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General Body Form:
A moderately rounded, laterally-elongated fusiform shape. Fins are moderate-length and rounded, with a homocercal caudal fin. Small terminal mouth with two pair of long barbels. (D. roseus has a shallower, more slender body and shorter rostral barbels than the next most similar species, D. albolineatus (Pearl Danios.)
A beautiful rosy-peach coloration underlies pale blue stripes running the length of females and intense purple-blue coloration along the flanks of males. Males further have deeply rose-colored abdomens, dorsum, anal and pelvic fins as well as a flush of the color on the caudal peduncle. Color differences between the sexes are most noticeable during spawning time.
Omnivorous: Feeding primarily of insects and larvae in nature, in the aquarium, D. roseus eagerly accepts live and frozen bloodworm, brine shrimp and daphnia as well as quality small pellet and flake variety diets. For best coloration, live and frozen proteins should be offered at least part of the time.
Freshwater: In nature, D. roseus is accustomed to cool running water, springs associated with waterfalls, small creeks as well as the Mekong River.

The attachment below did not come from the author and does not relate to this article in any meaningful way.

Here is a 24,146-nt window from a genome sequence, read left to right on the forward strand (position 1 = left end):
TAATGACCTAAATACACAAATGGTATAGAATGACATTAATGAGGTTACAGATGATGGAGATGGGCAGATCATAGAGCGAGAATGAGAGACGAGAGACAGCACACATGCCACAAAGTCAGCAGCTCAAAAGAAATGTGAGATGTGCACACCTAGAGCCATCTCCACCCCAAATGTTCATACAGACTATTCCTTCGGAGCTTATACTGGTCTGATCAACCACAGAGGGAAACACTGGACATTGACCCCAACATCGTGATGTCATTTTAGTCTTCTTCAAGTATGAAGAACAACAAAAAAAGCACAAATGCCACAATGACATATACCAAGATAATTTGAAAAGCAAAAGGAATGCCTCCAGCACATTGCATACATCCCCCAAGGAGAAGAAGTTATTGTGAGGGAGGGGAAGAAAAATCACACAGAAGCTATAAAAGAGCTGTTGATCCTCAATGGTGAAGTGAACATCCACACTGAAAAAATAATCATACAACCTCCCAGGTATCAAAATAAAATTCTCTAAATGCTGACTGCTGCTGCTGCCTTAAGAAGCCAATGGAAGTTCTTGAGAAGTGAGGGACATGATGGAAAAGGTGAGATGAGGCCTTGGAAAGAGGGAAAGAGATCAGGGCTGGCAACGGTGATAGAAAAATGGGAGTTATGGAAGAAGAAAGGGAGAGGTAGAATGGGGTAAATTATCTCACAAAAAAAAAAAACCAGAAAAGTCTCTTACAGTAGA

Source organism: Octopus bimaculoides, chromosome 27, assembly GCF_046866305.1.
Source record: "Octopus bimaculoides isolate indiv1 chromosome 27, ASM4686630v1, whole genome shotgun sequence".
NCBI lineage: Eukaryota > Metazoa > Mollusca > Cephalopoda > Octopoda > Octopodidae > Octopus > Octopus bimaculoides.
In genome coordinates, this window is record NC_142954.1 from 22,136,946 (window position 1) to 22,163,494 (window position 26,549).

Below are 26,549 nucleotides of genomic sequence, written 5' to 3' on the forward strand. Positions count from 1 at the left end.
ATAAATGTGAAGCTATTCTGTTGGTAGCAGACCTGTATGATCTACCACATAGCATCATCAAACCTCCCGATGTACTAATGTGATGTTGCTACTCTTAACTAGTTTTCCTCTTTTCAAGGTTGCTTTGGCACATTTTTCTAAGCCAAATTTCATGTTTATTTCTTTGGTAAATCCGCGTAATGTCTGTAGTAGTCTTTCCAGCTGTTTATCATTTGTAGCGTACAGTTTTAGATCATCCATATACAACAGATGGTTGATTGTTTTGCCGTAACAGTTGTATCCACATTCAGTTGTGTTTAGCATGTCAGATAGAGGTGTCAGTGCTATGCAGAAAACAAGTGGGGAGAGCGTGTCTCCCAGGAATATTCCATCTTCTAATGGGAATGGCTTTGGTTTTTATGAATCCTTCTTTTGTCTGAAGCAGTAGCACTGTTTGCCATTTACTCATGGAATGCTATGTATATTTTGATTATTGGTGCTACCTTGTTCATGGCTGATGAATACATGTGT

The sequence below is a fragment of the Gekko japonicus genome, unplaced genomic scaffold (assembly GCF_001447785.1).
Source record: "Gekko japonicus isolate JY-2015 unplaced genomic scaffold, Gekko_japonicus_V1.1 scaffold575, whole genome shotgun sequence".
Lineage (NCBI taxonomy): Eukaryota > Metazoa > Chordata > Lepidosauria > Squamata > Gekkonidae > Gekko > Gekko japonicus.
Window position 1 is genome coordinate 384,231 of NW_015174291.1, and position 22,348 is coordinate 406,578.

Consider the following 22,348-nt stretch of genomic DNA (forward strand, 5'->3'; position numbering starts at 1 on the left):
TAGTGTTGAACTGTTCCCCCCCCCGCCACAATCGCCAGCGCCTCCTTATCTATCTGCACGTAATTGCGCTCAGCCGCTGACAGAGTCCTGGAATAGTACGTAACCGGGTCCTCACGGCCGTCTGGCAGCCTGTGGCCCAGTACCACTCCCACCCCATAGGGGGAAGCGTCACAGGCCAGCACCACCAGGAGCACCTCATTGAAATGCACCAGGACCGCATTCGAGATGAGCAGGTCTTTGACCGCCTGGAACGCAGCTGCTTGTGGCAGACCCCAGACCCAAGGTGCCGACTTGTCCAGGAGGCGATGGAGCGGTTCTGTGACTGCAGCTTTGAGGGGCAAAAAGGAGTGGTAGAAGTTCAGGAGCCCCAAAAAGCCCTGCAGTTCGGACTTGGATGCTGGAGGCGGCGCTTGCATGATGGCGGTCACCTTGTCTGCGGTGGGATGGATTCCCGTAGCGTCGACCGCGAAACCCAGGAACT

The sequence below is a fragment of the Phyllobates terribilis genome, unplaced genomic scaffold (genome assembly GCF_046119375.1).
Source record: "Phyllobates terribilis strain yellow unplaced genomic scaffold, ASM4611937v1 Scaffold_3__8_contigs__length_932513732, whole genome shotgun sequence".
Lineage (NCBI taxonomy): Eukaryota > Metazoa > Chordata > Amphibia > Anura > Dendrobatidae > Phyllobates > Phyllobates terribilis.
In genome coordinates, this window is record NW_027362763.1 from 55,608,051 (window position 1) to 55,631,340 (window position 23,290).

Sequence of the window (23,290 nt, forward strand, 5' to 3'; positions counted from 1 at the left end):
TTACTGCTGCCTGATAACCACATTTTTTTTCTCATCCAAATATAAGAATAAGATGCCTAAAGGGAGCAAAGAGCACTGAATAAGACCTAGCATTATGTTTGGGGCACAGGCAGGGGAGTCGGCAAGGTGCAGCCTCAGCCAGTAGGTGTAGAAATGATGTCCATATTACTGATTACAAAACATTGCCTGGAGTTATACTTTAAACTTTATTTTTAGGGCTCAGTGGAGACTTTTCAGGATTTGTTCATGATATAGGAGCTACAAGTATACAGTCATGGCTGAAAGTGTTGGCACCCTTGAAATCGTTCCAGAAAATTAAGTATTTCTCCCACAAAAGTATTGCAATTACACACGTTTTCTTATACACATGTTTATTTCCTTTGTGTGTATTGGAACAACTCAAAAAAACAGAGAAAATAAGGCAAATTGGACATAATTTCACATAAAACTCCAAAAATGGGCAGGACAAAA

Oviparous: Egg-scattering free-spawners: Easy. Males are both sexually dimorphic and mildly dichroic, having brighter colors and rounder bodies than females. The greatest challenge to overcome is Giant danios are voracious egg-eaters. A breeding tank-- at least 10 – 20 gallons (37.9 – 75.7 liters) --with marbles as substrate allow the eggs to fall between the marbles and safely out of reach of their parents mouths. Additionally, your tank should have heated, mature water, a sponge filter and an air stone for oxygenation and circulation (the addition of baby grass, java moss or spawning mops is optional as the safest place for the eggs to fall is between the marbles.) At least a week prior to spawning, condition the parents on a diet rich in protein such as bloodworms, brine shrimp or tubifex worms which will help build roe in the female. When the female(s) to be spawned appear gravid (their abdomens will be distended with eggs and a small dark spot will appear just before the fish's urogenital opening,) one or two pair should be placed into the breeding tank toward evening (as spawning will occur around dawn.) When ready, the female releases close to 300 eggs, with the male following, fertilizing the eggs as he swims along. Giant danios provide no aftercare for the eggs, so it's best to remove the adults within 24 – 48 hours of spawning. Incubation of the eggs generally takes 24 -36 hours, with the fry being free-swimming a few days later. Initially offer the fry green algae, small crustaceans, paramecium and protozoans common in aufwuch cultures, segueing to Artemia naupaii and crushed flake food in a week or so once the fry are large enough to accept the larger foods.
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